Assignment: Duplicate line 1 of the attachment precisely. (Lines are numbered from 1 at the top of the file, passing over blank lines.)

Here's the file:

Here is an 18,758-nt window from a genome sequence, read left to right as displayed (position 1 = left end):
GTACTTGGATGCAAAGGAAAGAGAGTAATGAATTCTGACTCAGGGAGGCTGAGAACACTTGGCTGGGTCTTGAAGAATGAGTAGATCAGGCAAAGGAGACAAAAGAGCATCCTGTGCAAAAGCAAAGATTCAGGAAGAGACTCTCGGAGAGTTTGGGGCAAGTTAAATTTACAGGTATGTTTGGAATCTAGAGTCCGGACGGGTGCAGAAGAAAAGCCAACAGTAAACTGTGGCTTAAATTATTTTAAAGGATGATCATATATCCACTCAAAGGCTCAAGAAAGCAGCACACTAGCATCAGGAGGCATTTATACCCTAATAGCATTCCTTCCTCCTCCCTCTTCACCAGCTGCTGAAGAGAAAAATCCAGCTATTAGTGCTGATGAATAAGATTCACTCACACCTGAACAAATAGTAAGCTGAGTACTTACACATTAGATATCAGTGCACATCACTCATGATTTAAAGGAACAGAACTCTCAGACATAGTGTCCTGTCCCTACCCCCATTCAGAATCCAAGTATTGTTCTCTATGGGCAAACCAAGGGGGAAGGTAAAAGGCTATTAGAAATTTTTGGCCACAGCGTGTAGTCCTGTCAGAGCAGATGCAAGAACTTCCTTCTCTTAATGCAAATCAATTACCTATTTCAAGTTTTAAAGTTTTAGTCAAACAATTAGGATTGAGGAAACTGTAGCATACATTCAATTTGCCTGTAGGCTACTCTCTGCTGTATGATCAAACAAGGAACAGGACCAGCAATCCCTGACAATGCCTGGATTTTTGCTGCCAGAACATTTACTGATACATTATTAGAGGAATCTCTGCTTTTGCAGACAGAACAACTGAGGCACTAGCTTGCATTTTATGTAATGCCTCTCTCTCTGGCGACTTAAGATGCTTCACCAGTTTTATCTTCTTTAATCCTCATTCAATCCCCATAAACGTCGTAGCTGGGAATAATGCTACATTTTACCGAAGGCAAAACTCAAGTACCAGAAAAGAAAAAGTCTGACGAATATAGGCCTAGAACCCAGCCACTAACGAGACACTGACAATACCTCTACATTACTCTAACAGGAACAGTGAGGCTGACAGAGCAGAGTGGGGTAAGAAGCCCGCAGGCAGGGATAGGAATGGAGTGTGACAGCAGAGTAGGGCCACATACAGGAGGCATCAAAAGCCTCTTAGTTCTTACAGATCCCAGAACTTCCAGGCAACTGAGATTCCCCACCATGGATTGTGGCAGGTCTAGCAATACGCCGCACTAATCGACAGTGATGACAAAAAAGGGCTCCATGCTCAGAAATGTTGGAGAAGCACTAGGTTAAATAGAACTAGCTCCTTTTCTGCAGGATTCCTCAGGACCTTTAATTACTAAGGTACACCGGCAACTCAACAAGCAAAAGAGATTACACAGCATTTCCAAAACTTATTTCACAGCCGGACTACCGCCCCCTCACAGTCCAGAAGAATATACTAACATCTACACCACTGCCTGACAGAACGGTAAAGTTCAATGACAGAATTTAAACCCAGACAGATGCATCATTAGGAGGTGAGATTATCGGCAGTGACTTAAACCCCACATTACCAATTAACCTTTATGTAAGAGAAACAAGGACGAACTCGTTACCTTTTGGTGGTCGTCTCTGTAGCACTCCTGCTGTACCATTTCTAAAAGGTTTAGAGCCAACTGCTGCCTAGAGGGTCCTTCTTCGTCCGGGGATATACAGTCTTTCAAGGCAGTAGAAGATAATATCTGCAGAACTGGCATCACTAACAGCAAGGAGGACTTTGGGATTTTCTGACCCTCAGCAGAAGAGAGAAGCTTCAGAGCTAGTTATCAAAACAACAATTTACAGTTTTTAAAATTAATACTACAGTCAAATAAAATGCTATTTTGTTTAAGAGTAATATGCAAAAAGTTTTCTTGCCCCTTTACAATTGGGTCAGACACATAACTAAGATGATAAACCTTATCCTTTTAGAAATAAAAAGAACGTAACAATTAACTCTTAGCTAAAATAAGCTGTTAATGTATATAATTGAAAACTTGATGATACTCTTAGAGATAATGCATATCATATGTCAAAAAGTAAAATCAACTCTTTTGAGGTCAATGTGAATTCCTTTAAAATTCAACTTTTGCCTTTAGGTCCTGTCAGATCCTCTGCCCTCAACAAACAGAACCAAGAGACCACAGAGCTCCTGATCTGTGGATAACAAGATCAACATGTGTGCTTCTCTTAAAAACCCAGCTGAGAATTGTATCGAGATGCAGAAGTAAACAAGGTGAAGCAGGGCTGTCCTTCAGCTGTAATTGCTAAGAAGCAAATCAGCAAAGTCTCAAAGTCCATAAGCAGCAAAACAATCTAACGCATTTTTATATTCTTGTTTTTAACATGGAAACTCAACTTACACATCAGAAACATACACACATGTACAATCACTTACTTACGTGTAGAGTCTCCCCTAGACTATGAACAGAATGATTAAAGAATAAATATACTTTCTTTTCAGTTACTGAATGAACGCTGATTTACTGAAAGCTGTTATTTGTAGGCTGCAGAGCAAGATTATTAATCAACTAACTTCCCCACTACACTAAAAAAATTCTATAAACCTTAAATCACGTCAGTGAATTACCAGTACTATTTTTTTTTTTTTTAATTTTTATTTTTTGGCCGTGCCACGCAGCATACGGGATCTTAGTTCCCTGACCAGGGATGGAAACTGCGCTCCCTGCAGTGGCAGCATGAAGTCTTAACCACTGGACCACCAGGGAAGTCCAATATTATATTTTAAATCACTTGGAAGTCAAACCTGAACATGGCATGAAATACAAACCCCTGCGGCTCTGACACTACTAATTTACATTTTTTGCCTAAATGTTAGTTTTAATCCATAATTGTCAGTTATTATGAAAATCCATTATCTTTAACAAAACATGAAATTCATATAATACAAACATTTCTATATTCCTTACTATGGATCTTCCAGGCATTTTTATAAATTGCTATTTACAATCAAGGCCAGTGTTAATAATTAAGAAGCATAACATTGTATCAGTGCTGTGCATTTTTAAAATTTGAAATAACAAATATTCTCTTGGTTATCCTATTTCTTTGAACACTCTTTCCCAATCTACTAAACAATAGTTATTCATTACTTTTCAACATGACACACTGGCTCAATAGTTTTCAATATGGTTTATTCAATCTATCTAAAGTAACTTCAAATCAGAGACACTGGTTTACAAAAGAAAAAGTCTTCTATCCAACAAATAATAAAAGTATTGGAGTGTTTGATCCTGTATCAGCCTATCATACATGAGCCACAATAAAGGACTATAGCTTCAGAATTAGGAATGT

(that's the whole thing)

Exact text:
Here is an 18,758-nt window from a genome sequence, read left to right as displayed (position 1 = left end):